The church of Santa Maria Assunta
This 5th-century church features an exquisite yellow and green mosaic dome. Inside there are the remains of a Byzantine floor and a wooden 13th-century icon of a black Madonna. Legend says the icon was stolen from Byzantium (modern Istanbul) and was brought to Positano by pirates.
The fortified towers
The Tower of Fornillo, the Tower of Trasita, the Tower of Sponda and the Tower of Gallo were an important part of the defence system for the Amalfi Coast. They were built to defend the area from Saracen pirate attacks in the middle ages.
Maria Grande Beach
Once you descend from the top of the town and make your way through all the charming alleys, you will reach this beach that is encased on either side by cliffs. It’s worth the trek up and down just to look back and marvel at a panoramic view of Positano.
Sitting at 365 metres above sea level, Ravello offers a stunning view of the Gulf of Salerno. The town itself is equally as charming as the views and you won’t be surprised to learn that it has long served as inspiration and a popular destination for artists, musicians and writers. Some of its famous admirers include; Richard Wagner, Virginia Woolf, M.C Escher, Gore Vidal, Greta Garbo, Joan Miro, Truman Capote, and Tennessee Williams.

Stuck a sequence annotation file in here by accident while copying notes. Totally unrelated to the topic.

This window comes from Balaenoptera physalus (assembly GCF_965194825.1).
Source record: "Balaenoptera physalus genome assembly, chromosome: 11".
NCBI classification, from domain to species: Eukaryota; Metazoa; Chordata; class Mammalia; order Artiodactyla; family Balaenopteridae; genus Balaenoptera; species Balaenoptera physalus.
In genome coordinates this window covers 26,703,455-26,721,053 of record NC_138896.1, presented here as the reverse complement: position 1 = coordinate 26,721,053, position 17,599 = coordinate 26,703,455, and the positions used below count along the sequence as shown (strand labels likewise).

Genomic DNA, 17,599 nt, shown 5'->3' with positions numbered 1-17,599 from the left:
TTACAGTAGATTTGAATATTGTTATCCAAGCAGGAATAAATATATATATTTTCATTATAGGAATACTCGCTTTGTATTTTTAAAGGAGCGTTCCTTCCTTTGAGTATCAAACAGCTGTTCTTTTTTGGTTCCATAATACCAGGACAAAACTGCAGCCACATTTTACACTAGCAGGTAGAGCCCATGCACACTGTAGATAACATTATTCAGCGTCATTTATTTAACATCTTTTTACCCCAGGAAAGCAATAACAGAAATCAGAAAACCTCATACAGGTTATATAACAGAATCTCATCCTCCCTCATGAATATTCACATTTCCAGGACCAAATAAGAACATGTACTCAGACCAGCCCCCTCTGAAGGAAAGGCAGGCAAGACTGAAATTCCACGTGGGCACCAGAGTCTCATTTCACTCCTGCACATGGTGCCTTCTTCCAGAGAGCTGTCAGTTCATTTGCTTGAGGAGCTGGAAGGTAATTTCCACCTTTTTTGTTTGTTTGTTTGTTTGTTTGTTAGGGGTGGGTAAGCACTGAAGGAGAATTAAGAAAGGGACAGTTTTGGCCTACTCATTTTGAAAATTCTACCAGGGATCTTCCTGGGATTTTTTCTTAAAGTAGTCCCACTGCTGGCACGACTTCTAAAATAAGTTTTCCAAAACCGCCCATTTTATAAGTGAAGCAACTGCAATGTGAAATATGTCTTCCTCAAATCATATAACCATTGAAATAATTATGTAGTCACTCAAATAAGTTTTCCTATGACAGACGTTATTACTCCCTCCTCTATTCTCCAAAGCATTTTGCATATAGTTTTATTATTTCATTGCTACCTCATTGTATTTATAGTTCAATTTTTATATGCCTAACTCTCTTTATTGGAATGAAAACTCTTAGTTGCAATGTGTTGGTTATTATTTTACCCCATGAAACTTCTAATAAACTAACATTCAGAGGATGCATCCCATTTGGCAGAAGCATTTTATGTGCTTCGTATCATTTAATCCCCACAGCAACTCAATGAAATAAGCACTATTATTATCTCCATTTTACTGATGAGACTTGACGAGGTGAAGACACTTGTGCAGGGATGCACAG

This enchanting villa dates back to 1290. It is claimed by many to be the most beautiful architectural complex in Ravello, consisting of the main building, two towers, the chapel, a courtyard and gardens. The gardens themselves inspired Richard Wagner’s stage design in his opera Parsifal.
Built on the cliff that shares its name in the 11th century, Villa Cimbrone boasts one of the most spectacular views of the coastline. Its most unique feature is its famous terrace, The Terrace of Infinity, which was once a meeting place for the intellectual elite. Now, however, the villa is a hotel so you won’t need to pass an IQ test to step foot onto the infamous terrace!